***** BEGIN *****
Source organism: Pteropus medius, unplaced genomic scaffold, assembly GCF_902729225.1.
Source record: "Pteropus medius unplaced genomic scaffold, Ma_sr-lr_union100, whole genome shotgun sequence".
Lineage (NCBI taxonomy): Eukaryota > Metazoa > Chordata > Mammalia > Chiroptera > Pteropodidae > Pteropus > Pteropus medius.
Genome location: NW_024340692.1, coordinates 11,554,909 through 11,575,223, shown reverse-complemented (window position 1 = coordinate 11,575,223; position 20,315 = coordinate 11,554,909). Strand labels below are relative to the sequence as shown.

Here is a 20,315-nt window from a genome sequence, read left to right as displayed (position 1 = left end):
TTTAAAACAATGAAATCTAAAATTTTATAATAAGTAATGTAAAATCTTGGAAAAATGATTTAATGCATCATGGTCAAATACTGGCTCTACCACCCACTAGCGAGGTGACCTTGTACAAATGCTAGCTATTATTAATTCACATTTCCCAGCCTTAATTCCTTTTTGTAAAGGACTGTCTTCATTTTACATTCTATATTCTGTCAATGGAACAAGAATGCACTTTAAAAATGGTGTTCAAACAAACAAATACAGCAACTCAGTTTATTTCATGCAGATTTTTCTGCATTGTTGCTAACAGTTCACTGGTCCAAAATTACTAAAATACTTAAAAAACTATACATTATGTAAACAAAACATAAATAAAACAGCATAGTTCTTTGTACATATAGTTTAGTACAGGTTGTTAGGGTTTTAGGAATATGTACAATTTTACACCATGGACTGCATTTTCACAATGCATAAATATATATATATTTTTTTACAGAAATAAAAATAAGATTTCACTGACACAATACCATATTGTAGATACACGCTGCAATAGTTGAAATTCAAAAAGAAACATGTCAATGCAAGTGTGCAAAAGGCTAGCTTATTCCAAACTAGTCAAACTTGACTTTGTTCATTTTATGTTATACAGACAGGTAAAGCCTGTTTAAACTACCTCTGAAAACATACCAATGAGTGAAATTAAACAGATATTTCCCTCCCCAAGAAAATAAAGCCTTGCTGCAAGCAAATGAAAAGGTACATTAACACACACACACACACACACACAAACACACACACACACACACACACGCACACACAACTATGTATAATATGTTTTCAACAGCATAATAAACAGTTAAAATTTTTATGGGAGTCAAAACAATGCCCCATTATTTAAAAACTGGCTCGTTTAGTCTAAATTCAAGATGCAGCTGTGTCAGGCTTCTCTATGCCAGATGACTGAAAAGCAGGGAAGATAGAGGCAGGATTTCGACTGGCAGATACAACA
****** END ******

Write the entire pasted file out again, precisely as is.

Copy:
Source organism: Pteropus medius, unplaced genomic scaffold, assembly GCF_902729225.1.
Source record: "Pteropus medius unplaced genomic scaffold, Ma_sr-lr_union100, whole genome shotgun sequence".
Lineage (NCBI taxonomy): Eukaryota > Metazoa > Chordata > Mammalia > Chiroptera > Pteropodidae > Pteropus > Pteropus medius.
Genome location: NW_024340692.1, coordinates 11,554,909 through 11,575,223, shown reverse-complemented (window position 1 = coordinate 11,575,223; position 20,315 = coordinate 11,554,909). Strand labels below are relative to the sequence as shown.

Here is a 20,315-nt window from a genome sequence, read left to right as displayed (position 1 = left end):
TTTAAAACAATGAAATCTAAAATTTTATAATAAGTAATGTAAAATCTTGGAAAAATGATTTAATGCATCATGGTCAAATACTGGCTCTACCACCCACTAGCGAGGTGACCTTGTACAAATGCTAGCTATTATTAATTCACATTTCCCAGCCTTAATTCCTTTTTGTAAAGGACTGTCTTCATTTTACATTCTATATTCTGTCAATGGAACAAGAATGCACTTTAAAAATGGTGTTCAAACAAACAAATACAGCAACTCAGTTTATTTCATGCAGATTTTTCTGCATTGTTGCTAACAGTTCACTGGTCCAAAATTACTAAAATACTTAAAAAACTATACATTATGTAAACAAAACATAAATAAAACAGCATAGTTCTTTGTACATATAGTTTAGTACAGGTTGTTAGGGTTTTAGGAATATGTACAATTTTACACCATGGACTGCATTTTCACAATGCATAAATATATATATATTTTTTTACAGAAATAAAAATAAGATTTCACTGACACAATACCATATTGTAGATACACGCTGCAATAGTTGAAATTCAAAAAGAAACATGTCAATGCAAGTGTGCAAAAGGCTAGCTTATTCCAAACTAGTCAAACTTGACTTTGTTCATTTTATGTTATACAGACAGGTAAAGCCTGTTTAAACTACCTCTGAAAACATACCAATGAGTGAAATTAAACAGATATTTCCCTCCCCAAGAAAATAAAGCCTTGCTGCAAGCAAATGAAAAGGTACATTAACACACACACACACACACACACAAACACACACACACACACACACACGCACACACAACTATGTATAATATGTTTTCAACAGCATAATAAACAGTTAAAATTTTTATGGGAGTCAAAACAATGCCCCATTATTTAAAAACTGGCTCGTTTAGTCTAAATTCAAGATGCAGCTGTGTCAGGCTTCTCTATGCCAGATGACTGAAAAGCAGGGAAGATAGAGGCAGGATTTCGACTGGCAGATACAACA